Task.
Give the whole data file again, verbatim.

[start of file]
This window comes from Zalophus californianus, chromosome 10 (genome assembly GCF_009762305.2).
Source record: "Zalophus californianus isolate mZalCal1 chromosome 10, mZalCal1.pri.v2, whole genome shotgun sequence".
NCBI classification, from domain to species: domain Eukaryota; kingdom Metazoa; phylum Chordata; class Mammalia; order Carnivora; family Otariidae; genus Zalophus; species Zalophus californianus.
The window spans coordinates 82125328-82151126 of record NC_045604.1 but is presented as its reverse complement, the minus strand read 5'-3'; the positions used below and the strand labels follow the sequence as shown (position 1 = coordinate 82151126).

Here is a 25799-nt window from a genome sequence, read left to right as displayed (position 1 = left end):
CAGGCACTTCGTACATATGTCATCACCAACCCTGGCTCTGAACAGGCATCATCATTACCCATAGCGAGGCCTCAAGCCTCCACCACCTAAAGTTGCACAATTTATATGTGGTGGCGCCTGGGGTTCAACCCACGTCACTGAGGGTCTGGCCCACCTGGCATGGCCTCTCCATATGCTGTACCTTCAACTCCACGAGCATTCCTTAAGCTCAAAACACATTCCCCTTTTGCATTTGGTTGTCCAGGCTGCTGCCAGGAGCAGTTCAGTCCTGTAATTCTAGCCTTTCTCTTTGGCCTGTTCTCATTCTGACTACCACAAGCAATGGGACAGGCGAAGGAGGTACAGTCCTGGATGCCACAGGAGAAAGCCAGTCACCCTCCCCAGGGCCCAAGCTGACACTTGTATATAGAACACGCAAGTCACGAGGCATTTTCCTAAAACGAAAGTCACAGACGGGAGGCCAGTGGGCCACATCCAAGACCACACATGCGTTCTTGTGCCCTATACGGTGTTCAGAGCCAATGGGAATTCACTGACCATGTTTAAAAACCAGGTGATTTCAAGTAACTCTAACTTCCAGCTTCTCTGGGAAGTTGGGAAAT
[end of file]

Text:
This window comes from Zalophus californianus, chromosome 10 (genome assembly GCF_009762305.2).
Source record: "Zalophus californianus isolate mZalCal1 chromosome 10, mZalCal1.pri.v2, whole genome shotgun sequence".
NCBI classification, from domain to species: domain Eukaryota; kingdom Metazoa; phylum Chordata; class Mammalia; order Carnivora; family Otariidae; genus Zalophus; species Zalophus californianus.
The window spans coordinates 82125328-82151126 of record NC_045604.1 but is presented as its reverse complement, the minus strand read 5'-3'; the positions used below and the strand labels follow the sequence as shown (position 1 = coordinate 82151126).

Here is a 25799-nt window from a genome sequence, read left to right as displayed (position 1 = left end):
CAGGCACTTCGTACATATGTCATCACCAACCCTGGCTCTGAACAGGCATCATCATTACCCATAGCGAGGCCTCAAGCCTCCACCACCTAAAGTTGCACAATTTATATGTGGTGGCGCCTGGGGTTCAACCCACGTCACTGAGGGTCTGGCCCACCTGGCATGGCCTCTCCATATGCTGTACCTTCAACTCCACGAGCATTCCTTAAGCTCAAAACACATTCCCCTTTTGCATTTGGTTGTCCAGGCTGCTGCCAGGAGCAGTTCAGTCCTGTAATTCTAGCCTTTCTCTTTGGCCTGTTCTCATTCTGACTACCACAAGCAATGGGACAGGCGAAGGAGGTACAGTCCTGGATGCCACAGGAGAAAGCCAGTCACCCTCCCCAGGGCCCAAGCTGACACTTGTATATAGAACACGCAAGTCACGAGGCATTTTCCTAAAACGAAAGTCACAGACGGGAGGCCAGTGGGCCACATCCAAGACCACACATGCGTTCTTGTGCCCTATACGGTGTTCAGAGCCAATGGGAATTCACTGACCATGTTTAAAAACCAGGTGATTTCAAGTAACTCTAACTTCCAGCTTCTCTGGGAAGTTGGGAAAT